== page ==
Louisa May Alcott: Jo's Boys

Chapter 14. PLAYS AT PLUMFIELD (continued)

'Has she come?' was the question asked by every tongue behind the curtain; and when Tom, who played an old man, endangered his respectable legs among the footlights to peep, announced that he saw Miss Cameron's handsome head in the place of honour, a thrill pervaded the entire company, and Josie declared with an excited gasp that she was going to have stage fright for the first time in her life.

'I'll shake you if you do,' said Mrs Jo, who was in such a wild state of dishevelment with her varied labours that she might have gone on as Madge Wildlife, without an additional rag or crazy elf-lock.

'You'll have time to get your wits together while we do our piece. We are old stagers and calm as clocks,' answered Demi, with a nod towards Alice, ready in her pretty dress and all her properties at hand.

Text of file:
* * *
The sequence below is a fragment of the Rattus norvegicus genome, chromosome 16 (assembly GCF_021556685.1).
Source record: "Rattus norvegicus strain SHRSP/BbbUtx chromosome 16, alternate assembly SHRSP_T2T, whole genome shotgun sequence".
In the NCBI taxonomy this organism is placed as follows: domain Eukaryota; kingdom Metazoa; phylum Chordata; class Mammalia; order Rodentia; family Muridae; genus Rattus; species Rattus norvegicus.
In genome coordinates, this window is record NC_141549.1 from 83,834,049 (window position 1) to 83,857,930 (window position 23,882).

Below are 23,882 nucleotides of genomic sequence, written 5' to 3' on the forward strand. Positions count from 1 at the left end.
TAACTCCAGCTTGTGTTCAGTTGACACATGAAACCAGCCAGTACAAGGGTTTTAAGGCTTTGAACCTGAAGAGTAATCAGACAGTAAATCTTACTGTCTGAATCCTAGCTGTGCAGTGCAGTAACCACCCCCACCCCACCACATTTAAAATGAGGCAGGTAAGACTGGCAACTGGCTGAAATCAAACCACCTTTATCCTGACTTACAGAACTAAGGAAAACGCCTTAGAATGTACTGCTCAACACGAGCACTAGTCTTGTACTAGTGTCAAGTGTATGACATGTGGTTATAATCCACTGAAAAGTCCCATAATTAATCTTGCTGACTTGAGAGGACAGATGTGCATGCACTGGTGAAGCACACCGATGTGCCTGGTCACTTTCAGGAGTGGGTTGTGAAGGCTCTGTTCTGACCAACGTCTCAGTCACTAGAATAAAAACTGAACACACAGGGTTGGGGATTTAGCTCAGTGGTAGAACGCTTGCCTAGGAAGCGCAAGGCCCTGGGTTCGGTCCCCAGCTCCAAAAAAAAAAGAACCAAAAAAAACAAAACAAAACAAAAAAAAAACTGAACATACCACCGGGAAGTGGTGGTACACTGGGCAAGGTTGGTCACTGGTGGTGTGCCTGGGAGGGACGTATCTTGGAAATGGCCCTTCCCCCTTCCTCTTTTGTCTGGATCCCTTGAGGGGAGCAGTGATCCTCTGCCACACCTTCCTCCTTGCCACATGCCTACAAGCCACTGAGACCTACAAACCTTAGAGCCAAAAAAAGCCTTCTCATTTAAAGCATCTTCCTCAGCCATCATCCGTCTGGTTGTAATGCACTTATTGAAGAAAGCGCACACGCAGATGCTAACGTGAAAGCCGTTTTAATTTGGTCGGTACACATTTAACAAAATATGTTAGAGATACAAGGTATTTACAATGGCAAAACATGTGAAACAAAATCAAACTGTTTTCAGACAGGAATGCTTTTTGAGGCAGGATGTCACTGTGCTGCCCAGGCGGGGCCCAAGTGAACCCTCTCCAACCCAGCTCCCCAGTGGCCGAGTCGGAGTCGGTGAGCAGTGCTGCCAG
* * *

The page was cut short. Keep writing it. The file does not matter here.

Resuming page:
But both clocks were going rather faster than usual, as heightened colour, brilliant eyes, and a certain flutter under the laces and velvet coat betrayed. They were to open the entertainment with a gay little piece which they had played before and did remarkably well. Alice was a tall girl, with dark hair and eyes, and a face which intelligence, health, and a happy heart made beautiful. She was looking her best now, for the brocades, plumes, and powder of the Marquise became her stately figure; and Demi in his court suit, with sword, three-cornered hat, and white wig, made as gallant a Baron as one would wish to see. Josie was the maid, and looked her part to the life, being as pretty, pert, and inquisitive as any French soubrette. These three were all the characters; and the success of the piece depended on the spirit and skill with which the quickly changing moods of the quarrelsome lovers were given, their witty speeches made to tell, and by-play suited to the courtly period in which the scene was laid.

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